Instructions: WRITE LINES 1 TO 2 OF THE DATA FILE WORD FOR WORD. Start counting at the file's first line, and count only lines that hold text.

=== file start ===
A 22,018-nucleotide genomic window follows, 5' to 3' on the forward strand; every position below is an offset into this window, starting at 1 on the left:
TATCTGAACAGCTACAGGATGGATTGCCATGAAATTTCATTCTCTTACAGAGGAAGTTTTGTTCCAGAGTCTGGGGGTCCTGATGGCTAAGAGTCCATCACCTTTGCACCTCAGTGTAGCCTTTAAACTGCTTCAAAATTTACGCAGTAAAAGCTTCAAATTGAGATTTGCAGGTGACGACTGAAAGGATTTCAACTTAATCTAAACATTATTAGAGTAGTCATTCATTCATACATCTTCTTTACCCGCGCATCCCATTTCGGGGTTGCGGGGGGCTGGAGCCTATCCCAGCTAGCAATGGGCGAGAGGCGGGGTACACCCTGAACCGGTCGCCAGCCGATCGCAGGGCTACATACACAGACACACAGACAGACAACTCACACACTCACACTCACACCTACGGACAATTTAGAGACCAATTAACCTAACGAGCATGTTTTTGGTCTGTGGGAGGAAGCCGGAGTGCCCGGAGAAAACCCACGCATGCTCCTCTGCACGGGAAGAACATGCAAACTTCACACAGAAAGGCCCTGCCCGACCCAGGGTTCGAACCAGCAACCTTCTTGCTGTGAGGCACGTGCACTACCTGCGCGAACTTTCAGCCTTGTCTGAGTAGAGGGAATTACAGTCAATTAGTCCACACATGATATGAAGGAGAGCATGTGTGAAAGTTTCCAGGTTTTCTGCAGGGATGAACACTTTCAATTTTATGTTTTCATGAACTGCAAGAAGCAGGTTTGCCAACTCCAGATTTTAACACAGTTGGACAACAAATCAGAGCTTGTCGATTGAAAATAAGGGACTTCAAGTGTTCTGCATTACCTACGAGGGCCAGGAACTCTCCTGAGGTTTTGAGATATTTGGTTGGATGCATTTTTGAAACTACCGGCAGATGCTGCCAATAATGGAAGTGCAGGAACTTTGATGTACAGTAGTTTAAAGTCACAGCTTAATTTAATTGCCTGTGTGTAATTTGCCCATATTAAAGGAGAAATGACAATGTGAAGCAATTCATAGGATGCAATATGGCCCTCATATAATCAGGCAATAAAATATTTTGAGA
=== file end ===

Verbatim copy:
A 22,018-nucleotide genomic window follows, 5' to 3' on the forward strand; every position below is an offset into this window, starting at 1 on the left:
TATCTGAACAGCTACAGGATGGATTGCCATGAAATTTCATTCTCTTACAGAGGAAGTTTTGTTCCAGAGTCTGGGGGTCCTGATGGCTAAGAGTCCATCACCTTTGCACCTCAGTGTAGCCTTTAAACTGCTTCAAAATTTACGCAGTAAAAGCTTCAAATTGAGATTTGCAGGTGACGACTGAAAGGATTTCAACTTAATCTAAACATTATTAGAGTAGTCATTCATTCATACATCTTCTTTACCCGCGCATCCCATTTCGGGGTTGCGGGGGGCTGGAGCCTATCCCAGCTAGCAATGGGCGAGAGGCGGGGTACACCCTGAACCGGTCGCCAGCCGATCGCAGGGCTACATACACAGACACACAGACAGACAACTCACACACTCACACTCACACCTACGGACAATTTAGAGACCAATTAACCTAACGAGCATGTTTTTGGTCTGTGGGAGGAAGCCGGAGTGCCCGGAGAAAACCCACGCATGCTCCTCTGCACGGGAAGAACATGCAAACTTCACACAGAAAGGCCCTGCCCGACCCAGGGTTCGAACCAGCAACCTTCTTGCTGTGAGGCACGTGCACTACCTGCGCGAACTTTCAGCCTTGTCTGAGTAGAGGGAATTACAGTCAATTAGTCCACACATGATATGAAGGAGAGCATGTGTGAAAGTTTCCAGGTTTTCTGCAGGGATGAACACTTTCAATTTTATGTTTTCATGAACTGCAAGAAGCAGGTTTGCCAACTCCAGATTTTAACACAGTTGGACAACAAATCAGAGCTTGTCGATTGAAAATAAGGGACTTCAAGTGTTCTGCATTACCTACGAGGGCCAGGAACTCTCCTGAGGTTTTGAGATATTTGGTTGGATGCATTTTTGAAACTACCGGCAGATGCTGCCAATAATGGAAGTGCAGGAACTTTGATGTACAGTAGTTTAAAGTCACAGCTTAATTTAATTGCCTGTGTGTAATTTGCCCATATTAAAGGAGAAATGACAATGTGAAGCAATTCATAGGATGCAATATGGCCCTCATATAATCAGGCAATAAAATATTTTGAGA